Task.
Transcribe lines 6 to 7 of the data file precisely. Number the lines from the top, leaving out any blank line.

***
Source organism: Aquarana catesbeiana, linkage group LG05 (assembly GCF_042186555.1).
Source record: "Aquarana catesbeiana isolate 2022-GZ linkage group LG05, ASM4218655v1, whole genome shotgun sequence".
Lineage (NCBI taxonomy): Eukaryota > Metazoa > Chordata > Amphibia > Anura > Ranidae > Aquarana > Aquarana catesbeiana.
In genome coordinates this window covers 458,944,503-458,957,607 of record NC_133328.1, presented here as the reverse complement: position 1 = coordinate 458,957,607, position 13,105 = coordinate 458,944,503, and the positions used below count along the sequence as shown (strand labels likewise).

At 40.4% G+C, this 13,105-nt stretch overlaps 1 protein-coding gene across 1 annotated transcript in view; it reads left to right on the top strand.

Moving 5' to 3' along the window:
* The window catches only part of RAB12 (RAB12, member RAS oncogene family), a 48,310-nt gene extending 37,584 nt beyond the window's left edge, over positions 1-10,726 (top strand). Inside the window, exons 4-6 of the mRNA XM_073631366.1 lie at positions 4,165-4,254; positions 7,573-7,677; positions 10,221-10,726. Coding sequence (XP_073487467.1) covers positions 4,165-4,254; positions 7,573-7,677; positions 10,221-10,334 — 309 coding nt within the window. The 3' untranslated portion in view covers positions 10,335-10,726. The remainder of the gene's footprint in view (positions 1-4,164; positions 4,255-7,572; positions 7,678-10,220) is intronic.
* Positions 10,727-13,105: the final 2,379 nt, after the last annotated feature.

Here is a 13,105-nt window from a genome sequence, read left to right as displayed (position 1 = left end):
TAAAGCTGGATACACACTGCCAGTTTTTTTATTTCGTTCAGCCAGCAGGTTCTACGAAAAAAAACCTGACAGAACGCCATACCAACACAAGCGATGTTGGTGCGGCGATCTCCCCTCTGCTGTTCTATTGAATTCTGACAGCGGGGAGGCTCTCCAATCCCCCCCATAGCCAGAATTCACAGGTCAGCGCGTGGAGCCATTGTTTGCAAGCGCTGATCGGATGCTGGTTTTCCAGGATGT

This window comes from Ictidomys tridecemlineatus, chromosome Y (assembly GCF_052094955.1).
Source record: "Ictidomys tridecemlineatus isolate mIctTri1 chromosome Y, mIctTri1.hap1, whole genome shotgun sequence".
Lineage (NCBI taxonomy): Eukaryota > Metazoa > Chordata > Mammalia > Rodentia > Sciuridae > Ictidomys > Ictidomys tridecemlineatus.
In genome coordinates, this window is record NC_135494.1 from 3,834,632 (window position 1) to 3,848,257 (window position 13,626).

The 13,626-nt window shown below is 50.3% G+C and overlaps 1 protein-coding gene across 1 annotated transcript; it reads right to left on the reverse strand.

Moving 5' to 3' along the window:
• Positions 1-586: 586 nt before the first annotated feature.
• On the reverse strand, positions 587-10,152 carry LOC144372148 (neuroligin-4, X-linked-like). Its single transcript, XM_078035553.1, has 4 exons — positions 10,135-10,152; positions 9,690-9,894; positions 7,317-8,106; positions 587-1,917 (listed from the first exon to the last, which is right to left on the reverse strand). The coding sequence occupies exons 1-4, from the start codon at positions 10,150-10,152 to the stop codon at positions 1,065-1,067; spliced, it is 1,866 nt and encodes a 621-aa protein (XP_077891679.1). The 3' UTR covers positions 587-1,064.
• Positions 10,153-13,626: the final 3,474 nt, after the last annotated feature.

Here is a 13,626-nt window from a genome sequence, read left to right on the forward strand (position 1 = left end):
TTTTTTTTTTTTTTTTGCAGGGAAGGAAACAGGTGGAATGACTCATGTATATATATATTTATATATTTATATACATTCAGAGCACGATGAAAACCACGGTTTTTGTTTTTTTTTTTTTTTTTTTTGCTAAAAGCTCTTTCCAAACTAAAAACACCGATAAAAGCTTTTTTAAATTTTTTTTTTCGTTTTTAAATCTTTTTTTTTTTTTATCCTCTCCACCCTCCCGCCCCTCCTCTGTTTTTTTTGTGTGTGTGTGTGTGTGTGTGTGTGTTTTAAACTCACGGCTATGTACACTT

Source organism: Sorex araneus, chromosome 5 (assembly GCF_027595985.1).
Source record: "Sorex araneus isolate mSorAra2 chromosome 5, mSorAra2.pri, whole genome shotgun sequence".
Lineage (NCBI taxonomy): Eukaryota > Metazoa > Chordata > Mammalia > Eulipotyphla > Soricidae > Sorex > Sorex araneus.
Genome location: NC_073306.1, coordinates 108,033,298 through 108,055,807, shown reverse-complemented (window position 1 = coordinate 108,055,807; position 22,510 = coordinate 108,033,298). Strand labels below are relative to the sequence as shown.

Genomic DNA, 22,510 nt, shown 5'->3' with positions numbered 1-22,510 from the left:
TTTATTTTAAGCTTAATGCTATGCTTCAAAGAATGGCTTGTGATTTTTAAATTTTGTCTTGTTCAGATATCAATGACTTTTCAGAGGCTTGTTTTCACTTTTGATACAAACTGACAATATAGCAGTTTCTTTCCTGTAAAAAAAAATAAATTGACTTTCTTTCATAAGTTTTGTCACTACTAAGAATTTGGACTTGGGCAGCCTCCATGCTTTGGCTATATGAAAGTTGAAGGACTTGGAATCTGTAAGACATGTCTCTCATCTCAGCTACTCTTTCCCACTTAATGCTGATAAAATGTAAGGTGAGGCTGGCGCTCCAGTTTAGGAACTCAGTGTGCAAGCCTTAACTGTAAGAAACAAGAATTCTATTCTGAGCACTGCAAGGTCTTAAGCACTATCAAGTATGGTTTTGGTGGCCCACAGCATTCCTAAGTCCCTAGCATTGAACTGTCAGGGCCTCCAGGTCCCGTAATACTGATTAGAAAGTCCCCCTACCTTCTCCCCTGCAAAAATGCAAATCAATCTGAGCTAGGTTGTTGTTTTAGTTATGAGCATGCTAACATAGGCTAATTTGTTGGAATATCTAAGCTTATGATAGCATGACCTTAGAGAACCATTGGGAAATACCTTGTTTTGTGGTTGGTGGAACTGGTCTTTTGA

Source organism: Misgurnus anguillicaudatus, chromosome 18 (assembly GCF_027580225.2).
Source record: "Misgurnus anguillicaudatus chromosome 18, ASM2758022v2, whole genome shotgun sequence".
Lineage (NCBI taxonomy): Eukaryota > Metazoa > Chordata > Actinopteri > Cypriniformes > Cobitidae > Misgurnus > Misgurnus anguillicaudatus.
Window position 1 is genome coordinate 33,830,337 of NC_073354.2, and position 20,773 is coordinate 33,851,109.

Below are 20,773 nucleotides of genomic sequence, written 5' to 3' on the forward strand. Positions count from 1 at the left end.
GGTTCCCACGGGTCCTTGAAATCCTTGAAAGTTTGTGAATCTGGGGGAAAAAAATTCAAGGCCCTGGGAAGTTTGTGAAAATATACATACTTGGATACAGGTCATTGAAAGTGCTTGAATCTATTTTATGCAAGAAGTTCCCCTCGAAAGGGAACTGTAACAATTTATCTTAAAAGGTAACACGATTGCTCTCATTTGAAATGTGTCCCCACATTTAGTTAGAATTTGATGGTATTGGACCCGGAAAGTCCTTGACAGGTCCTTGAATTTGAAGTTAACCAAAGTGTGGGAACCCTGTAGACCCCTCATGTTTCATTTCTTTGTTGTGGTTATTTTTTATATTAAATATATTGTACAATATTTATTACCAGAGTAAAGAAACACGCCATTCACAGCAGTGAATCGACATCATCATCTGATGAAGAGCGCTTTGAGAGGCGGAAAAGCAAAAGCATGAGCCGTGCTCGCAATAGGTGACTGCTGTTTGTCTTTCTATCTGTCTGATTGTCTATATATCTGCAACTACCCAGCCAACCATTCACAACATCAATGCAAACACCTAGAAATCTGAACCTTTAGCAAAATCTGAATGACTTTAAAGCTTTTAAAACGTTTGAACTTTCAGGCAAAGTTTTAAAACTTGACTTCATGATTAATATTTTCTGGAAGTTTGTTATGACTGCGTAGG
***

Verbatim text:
Moving 5' to 3' along the window:
* The window catches only part of RAB12 (RAB12, member RAS oncogene family), a 48,310-nt gene extending 37,584 nt beyond the window's left edge, over positions 1-10,726 (top strand). Inside the window, exons 4-6 of the mRNA XM_073631366.1 lie at positions 4,165-4,254; positions 7,573-7,677; positions 10,221-10,726. Coding sequence (XP_073487467.1) covers positions 4,165-4,254; positions 7,573-7,677; positions 10,221-10,334 — 309 coding nt within the window. The 3' untranslated portion in view covers positions 10,335-10,726. The remainder of the gene's footprint in view (positions 1-4,164; positions 4,255-7,572; positions 7,678-10,220) is intronic.